Overview of Esperanto
- Word Building
Page 1 of 10
These pages give a concise overview of Esperanto grammar. They are not intended as a crash course for beginners or learners. There are many excellent online Esperanto courses, e.g. at Lernu.net Although Esperanto has an easy straightforward grammar with no irregularities, it still requires hard practice to achieve fluid thinking - a measure of mastery in any language.
As a language Esperanto sets out to 'do what it says on the tin'. It is designed to be clear, flexible, creative, a pleasure to speak and listen to. It has been demonstrated that learning Esperanto as your first 'foreign' language gives you the confidence you need to tackle another one! Here is a recent example of this finding.
Esperanto also carries its own unique philosophy or aspiration - to put everyone on as near equal footing as possible. It is nobody's sole language, nor does it aim to be. Rather its role is to protect other languages by enabling communication and friendship between people with different languages. At present all scientists who do not have English as their first tongue know they have to learn it, if they want to work in high-level scientific research. This means non-English speaking scientists have to spend years practising English. As a result their own languages become weaker and second-rank, culturally and commercially. Of course many people whose first language is English feel they do not need to make the effort to learn to speak another one.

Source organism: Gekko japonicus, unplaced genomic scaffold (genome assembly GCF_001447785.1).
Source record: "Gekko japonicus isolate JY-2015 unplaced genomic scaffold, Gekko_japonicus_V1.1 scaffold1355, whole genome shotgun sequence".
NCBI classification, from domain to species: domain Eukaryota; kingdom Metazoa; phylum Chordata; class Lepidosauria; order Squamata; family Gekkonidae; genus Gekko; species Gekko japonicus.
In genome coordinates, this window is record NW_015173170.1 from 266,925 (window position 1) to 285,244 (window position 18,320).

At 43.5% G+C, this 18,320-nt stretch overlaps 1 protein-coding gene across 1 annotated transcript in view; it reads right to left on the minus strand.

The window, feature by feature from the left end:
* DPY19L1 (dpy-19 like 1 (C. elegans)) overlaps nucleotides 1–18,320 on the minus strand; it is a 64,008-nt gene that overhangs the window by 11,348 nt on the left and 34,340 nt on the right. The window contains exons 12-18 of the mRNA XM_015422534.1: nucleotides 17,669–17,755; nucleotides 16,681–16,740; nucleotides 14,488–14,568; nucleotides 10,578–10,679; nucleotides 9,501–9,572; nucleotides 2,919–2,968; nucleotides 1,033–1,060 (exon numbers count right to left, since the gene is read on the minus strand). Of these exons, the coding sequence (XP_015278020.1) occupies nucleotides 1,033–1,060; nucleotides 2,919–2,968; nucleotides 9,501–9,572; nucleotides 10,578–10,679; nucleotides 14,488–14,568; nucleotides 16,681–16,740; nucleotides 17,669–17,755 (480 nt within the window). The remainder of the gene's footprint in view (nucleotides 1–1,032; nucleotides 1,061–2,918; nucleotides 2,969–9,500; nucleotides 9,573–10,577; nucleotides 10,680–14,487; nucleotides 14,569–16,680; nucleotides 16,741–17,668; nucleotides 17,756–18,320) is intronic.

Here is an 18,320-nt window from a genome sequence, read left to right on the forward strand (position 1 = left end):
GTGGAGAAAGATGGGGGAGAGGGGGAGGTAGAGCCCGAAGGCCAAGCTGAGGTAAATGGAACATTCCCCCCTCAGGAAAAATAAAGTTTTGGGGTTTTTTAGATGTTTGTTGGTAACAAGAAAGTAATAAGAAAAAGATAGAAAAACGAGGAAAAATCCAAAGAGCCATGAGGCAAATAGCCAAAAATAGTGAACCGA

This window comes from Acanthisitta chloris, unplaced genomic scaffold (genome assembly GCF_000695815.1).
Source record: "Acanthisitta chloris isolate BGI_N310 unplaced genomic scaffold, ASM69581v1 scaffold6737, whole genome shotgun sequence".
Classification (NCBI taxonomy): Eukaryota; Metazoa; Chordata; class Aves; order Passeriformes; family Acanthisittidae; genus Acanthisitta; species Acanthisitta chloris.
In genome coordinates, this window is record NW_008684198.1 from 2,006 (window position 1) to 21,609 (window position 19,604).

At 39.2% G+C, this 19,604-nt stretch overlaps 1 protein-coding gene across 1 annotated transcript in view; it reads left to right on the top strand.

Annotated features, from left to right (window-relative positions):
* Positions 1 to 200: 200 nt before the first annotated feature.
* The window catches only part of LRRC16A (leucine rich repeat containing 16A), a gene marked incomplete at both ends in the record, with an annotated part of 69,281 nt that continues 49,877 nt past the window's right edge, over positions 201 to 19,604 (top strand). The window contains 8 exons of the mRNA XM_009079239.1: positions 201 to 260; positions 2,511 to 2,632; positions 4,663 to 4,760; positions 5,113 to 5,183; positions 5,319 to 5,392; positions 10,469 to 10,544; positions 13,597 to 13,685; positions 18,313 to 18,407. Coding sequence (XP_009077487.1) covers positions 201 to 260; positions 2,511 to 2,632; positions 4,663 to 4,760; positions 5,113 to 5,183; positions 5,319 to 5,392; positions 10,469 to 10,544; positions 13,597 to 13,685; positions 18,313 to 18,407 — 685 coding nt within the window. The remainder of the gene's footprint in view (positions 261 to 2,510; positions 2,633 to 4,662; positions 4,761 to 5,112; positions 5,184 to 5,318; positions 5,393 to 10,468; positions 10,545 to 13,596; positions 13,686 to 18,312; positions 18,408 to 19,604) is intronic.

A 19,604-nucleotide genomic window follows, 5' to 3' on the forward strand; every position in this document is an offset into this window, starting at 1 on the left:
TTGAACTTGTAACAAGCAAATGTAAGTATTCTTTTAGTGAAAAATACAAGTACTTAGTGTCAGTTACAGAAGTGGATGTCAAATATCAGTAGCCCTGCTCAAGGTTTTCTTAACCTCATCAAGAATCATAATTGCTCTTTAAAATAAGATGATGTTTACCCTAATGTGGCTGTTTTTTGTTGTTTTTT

In the following pages reference is made at times to English. This is not intended to criticise English or its speakers. It is just assumed that readers understand English and so may find the comparison helpful.